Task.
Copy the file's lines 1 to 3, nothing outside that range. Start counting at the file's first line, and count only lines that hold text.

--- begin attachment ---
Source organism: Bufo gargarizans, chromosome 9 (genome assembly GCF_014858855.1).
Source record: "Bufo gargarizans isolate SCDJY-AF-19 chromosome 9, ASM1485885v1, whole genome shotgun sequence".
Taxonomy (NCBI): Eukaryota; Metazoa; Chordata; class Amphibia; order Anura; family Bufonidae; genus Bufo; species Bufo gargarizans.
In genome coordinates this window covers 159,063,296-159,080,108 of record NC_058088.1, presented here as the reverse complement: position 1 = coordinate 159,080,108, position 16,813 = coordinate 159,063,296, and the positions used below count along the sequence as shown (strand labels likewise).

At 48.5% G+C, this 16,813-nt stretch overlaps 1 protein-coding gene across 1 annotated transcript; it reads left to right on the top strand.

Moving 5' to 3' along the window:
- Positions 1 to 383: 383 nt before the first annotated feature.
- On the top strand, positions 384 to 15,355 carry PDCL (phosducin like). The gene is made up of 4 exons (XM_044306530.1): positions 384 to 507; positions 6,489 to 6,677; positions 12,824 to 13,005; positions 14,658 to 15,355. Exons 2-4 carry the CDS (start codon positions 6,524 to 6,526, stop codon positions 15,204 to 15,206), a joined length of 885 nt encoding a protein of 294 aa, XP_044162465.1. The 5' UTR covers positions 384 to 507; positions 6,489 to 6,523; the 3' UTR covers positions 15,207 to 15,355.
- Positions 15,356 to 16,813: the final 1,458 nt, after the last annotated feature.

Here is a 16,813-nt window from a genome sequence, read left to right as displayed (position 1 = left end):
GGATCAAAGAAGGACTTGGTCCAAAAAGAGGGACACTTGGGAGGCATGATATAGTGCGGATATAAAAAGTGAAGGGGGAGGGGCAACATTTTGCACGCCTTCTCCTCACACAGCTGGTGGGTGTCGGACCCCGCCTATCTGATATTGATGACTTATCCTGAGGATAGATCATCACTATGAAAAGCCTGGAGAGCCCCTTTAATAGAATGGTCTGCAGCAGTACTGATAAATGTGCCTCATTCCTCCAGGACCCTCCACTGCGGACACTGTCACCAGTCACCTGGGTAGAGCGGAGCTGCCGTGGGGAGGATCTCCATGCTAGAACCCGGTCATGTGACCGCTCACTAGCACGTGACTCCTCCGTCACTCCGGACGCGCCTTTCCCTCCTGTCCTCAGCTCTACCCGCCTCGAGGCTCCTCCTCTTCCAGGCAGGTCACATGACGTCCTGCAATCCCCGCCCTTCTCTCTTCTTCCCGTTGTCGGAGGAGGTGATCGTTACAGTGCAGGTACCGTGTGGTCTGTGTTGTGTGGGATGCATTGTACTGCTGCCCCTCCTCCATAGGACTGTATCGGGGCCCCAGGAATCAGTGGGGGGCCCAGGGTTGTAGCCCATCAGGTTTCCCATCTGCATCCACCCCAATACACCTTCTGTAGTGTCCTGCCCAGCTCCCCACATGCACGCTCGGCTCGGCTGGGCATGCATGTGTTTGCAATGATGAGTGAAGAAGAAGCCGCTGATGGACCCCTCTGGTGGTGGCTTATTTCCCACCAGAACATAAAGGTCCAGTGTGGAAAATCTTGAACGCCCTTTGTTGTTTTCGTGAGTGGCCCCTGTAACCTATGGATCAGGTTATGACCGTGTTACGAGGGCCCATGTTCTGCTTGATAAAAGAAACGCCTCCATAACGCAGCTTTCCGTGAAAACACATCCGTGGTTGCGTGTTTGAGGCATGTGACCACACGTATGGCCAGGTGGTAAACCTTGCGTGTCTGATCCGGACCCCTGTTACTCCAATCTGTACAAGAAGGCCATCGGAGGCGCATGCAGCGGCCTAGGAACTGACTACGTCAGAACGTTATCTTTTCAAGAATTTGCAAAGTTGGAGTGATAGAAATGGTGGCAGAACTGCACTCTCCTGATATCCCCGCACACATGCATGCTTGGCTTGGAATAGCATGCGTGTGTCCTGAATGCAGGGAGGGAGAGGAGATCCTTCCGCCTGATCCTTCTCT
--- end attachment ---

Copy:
Source organism: Bufo gargarizans, chromosome 9 (genome assembly GCF_014858855.1).
Source record: "Bufo gargarizans isolate SCDJY-AF-19 chromosome 9, ASM1485885v1, whole genome shotgun sequence".
Taxonomy (NCBI): Eukaryota; Metazoa; Chordata; class Amphibia; order Anura; family Bufonidae; genus Bufo; species Bufo gargarizans.